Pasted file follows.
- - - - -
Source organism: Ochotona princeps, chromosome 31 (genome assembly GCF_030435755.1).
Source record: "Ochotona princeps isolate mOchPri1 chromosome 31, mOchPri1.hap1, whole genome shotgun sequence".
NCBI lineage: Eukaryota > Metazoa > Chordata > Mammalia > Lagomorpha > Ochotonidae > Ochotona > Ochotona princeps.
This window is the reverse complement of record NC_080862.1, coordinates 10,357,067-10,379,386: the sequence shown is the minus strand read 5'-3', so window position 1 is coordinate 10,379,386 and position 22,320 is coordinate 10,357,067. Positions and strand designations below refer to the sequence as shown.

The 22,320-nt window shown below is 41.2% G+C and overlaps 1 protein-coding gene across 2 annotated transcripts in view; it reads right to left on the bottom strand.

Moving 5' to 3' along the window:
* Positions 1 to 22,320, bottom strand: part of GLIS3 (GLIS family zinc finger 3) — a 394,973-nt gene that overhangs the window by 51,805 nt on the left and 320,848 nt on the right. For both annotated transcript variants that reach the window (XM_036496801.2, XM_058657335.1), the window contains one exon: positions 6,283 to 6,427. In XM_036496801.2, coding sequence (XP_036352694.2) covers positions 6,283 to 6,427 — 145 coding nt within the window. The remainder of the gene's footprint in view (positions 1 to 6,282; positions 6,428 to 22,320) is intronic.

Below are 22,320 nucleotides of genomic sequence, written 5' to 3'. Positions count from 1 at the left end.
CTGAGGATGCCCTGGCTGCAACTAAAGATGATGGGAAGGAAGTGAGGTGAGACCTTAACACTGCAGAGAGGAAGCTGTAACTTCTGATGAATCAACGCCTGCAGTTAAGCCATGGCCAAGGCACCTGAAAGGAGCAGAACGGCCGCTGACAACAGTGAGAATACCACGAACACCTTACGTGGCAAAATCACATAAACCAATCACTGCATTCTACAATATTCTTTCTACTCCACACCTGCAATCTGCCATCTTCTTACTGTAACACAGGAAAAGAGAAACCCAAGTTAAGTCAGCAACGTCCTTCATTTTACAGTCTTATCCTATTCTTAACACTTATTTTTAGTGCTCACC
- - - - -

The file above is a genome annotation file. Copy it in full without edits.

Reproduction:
Source organism: Ochotona princeps, chromosome 31 (genome assembly GCF_030435755.1).
Source record: "Ochotona princeps isolate mOchPri1 chromosome 31, mOchPri1.hap1, whole genome shotgun sequence".
NCBI lineage: Eukaryota > Metazoa > Chordata > Mammalia > Lagomorpha > Ochotonidae > Ochotona > Ochotona princeps.
This window is the reverse complement of record NC_080862.1, coordinates 10,357,067-10,379,386: the sequence shown is the minus strand read 5'-3', so window position 1 is coordinate 10,379,386 and position 22,320 is coordinate 10,357,067. Positions and strand designations below refer to the sequence as shown.

The 22,320-nt window shown below is 41.2% G+C and overlaps 1 protein-coding gene across 2 annotated transcripts in view; it reads right to left on the bottom strand.

Moving 5' to 3' along the window:
* Positions 1 to 22,320, bottom strand: part of GLIS3 (GLIS family zinc finger 3) — a 394,973-nt gene that overhangs the window by 51,805 nt on the left and 320,848 nt on the right. For both annotated transcript variants that reach the window (XM_036496801.2, XM_058657335.1), the window contains one exon: positions 6,283 to 6,427. In XM_036496801.2, coding sequence (XP_036352694.2) covers positions 6,283 to 6,427 — 145 coding nt within the window. The remainder of the gene's footprint in view (positions 1 to 6,282; positions 6,428 to 22,320) is intronic.

Below are 22,320 nucleotides of genomic sequence, written 5' to 3'. Positions count from 1 at the left end.
CTGAGGATGCCCTGGCTGCAACTAAAGATGATGGGAAGGAAGTGAGGTGAGACCTTAACACTGCAGAGAGGAAGCTGTAACTTCTGATGAATCAACGCCTGCAGTTAAGCCATGGCCAAGGCACCTGAAAGGAGCAGAACGGCCGCTGACAACAGTGAGAATACCACGAACACCTTACGTGGCAAAATCACATAAACCAATCACTGCATTCTACAATATTCTTTCTACTCCACACCTGCAATCTGCCATCTTCTTACTGTAACACAGGAAAAGAGAAACCCAAGTTAAGTCAGCAACGTCCTTCATTTTACAGTCTTATCCTATTCTTAACACTTATTTTTAGTGCTCACC